Michelle Malkin
One of my favorite bands, the Red Hot Chili Peppers, recently penned an ode to "Californication." The term refers to the spread of the Golden State's worst attributes: smog, strip malls, drive-bys, and celebrity worship. "It's understood that Hollywood sells Californication," the Chili Peppers sing. Even "tidal waves couldn't save the world from Californication." Not all of California's exports have been negative. The state led the nation in reforming welfare, stemming illegal immigration, and repealing racial preferences. This year, however, California's influence in the political realm was eclipsed by another sunny state. Put on your shades, pull out your wallets, and prepare for Floridation. Now that the election is finally over, we can look forward to four long years of federal pandering to the 27th state's special interests: the elderly, the sugar industry, citrus growers, disaster aid recipients, and Disney. This is what the Beltway big talkers mean when they pontificate about "healing wounds" and "reaching across the aisle" to "get things done." They mean reaching into our pockets to grow government, fork out the pork, and do whatever it takes to firmly secure Florida's electors in 2004. President-elect George W. Bush hasn't even twirled around in his Oval Office chair yet, and he has already completely abandoned conservative principles in favor of bipartisan kissy-face politics. During the campaign, he purported to distinguish himself from big-spending Al Gore with a more fiscally responsible Medicare reform plan. But among his first pledges this week was a universal government benefit that will cheer Democrat retirees from Pensacola to Palm Beach: "Together we will strengthen Medicare and offer prescription drug coverage to all of our seniors." All seniors. Regardless of need or desire. Regardless of the strain on our near-bankrupt entitlement system and the burden on younger workers. If this is the kind of "mending" we're in for, someone rip off the Band-Aid and pour rubbing alcohol on the wound quick. Count on Bush the Bipartisan Healer to continue the Clinton administration's indulgence of Florida's sugar industry. Among the members of W.'s $100,000 soft-money donor club are Wayne Berman, a former G.H.W. Bush administration official who lobbies for Flo-Sun Sugar, and Jose Fanjul, head of Flo-Sun Sugar. Fanjul is a Cuban-born sugar baron whose brother Alfy was a key Clinton fund-raiser. In return, the Fanjuls and their competitors in Florida, Texas, Louisiana, and Hawaii have received a mother lode of corporate welfare. Federal price supports, loans, import quotas, buyouts, and other goodies add an estimated $1.4 billion to consumers' bills. This sweet protectionist scheme keeps the domestic price of sugar 50 percent above the world market price and wreaks environmental havoc on the Everglades -- another bottomless swamp for billions of wasted tax dollars. Stephen Moore of the Cato Institute noted: "The loan program for a small handful of very wealthy Florida sugar plantation owners is more generous than ever." Big citrus firms will also undoubtedly get a taste of Bush's Florida-friendly largesse. Citrus and lime growers from the Sunshine State received nearly $60 million in federal payments this year. We ain't seen nothing yet. W., mindful of his shaky mandate (and his brother, Florida Governor Jeb Bush's, as well), can be counted on to preserve the citrus loan program -- if not double or triple the current payments. The Clinton administration was infamous for its abuse of disaster aid declarations for political gain in battleground states. The Federal Emergency Management Agency set records in 1992 and 1996 for disaster designations; over the last decade, Florida has received 20 percent of all federal disaster aid. Those hoping to curtail bogus disaster spending can kiss their dreams of smaller government goodbye. When it rains, President-elect Bush's FEMA will pour. Last but not least, there's Disney, the entertainment conglomerate that has received technology subsidies to make fancier fireworks displays at its Orlando theme park and has lobbied for federal tourism aid to advertise overseas. In the era of Floridation, there will be no end to these Goofy handouts. No matter who sits in the White House, true fiscal conservatism is but a fairy tale.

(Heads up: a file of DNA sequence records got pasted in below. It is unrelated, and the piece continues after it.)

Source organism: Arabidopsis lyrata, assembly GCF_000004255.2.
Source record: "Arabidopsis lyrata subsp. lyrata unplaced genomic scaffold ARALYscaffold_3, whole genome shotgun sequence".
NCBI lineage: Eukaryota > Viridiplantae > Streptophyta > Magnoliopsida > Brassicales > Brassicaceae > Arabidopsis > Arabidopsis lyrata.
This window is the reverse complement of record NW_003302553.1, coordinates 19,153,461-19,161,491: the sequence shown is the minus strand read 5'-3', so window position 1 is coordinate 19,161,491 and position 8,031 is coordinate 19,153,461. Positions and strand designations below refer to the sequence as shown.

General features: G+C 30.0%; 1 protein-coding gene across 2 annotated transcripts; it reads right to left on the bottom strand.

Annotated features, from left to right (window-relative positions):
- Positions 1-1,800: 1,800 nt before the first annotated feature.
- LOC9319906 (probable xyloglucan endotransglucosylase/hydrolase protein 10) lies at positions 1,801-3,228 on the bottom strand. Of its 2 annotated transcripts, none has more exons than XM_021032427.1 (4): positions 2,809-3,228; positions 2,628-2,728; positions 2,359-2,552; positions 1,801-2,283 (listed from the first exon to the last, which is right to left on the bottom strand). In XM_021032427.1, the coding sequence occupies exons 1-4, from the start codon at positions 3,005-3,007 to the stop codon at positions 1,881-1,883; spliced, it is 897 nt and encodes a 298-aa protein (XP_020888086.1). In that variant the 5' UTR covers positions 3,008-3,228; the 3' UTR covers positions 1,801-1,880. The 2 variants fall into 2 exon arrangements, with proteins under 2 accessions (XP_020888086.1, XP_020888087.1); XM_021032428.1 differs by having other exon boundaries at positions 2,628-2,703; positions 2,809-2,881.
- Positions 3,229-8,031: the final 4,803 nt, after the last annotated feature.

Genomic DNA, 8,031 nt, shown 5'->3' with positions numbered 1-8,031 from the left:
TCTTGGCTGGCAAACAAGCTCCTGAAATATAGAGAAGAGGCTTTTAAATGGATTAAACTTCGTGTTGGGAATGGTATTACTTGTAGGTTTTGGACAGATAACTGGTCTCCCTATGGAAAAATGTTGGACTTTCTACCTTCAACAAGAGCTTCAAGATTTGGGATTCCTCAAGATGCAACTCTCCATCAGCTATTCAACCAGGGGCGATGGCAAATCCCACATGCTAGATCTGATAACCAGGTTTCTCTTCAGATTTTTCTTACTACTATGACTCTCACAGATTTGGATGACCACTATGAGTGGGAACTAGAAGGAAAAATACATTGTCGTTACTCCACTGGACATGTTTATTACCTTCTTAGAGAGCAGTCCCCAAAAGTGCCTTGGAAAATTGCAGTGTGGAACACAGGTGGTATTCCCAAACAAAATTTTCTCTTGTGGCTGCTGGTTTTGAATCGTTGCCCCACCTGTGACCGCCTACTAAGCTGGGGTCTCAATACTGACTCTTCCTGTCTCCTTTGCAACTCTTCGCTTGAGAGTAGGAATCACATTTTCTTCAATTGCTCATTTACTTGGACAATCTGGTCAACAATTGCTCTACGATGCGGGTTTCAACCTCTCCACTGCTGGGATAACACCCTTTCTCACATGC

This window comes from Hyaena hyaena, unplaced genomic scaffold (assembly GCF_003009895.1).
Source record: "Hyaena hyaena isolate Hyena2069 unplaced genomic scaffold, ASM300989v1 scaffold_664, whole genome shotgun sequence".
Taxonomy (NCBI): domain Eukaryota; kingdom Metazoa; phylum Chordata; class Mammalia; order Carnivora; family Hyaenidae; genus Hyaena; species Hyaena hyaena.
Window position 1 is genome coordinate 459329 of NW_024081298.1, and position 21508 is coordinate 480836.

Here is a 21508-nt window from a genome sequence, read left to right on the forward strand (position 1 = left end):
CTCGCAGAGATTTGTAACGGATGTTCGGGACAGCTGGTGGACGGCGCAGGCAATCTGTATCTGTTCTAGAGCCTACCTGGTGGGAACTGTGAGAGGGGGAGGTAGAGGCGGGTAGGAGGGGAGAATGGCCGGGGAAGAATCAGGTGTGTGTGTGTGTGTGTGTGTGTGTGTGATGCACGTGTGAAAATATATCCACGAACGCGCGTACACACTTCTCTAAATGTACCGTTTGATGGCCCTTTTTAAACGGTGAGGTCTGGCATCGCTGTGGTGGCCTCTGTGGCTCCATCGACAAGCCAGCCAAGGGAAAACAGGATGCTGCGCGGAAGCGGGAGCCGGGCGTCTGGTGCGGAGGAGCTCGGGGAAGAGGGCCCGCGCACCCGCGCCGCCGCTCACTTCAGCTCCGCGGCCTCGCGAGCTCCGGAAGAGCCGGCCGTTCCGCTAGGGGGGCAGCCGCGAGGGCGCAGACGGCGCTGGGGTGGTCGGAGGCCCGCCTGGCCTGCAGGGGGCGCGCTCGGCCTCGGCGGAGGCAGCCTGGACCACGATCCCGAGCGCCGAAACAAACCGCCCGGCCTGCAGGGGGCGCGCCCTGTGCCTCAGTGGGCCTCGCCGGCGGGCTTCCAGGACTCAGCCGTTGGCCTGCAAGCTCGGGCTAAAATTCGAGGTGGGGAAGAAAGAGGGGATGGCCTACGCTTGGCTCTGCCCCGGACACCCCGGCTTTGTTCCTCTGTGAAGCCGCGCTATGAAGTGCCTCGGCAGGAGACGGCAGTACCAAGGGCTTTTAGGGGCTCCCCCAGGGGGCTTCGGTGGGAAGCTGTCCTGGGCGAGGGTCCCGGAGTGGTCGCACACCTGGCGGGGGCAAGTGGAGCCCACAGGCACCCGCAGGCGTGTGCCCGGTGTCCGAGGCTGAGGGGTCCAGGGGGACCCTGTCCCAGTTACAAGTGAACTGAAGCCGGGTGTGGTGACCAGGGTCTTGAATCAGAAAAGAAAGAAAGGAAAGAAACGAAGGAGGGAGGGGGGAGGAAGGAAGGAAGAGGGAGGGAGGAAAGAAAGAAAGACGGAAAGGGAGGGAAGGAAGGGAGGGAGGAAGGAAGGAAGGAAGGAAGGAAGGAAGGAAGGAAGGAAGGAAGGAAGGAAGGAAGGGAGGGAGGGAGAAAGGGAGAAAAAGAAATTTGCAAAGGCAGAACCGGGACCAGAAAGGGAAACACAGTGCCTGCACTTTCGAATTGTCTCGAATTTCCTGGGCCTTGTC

Michelle Malkin

Michelle Malkin is the author of "Culture of Corruption: Obama and his Team of Tax Cheats, Crooks & Cronies" (Regnery 2010).

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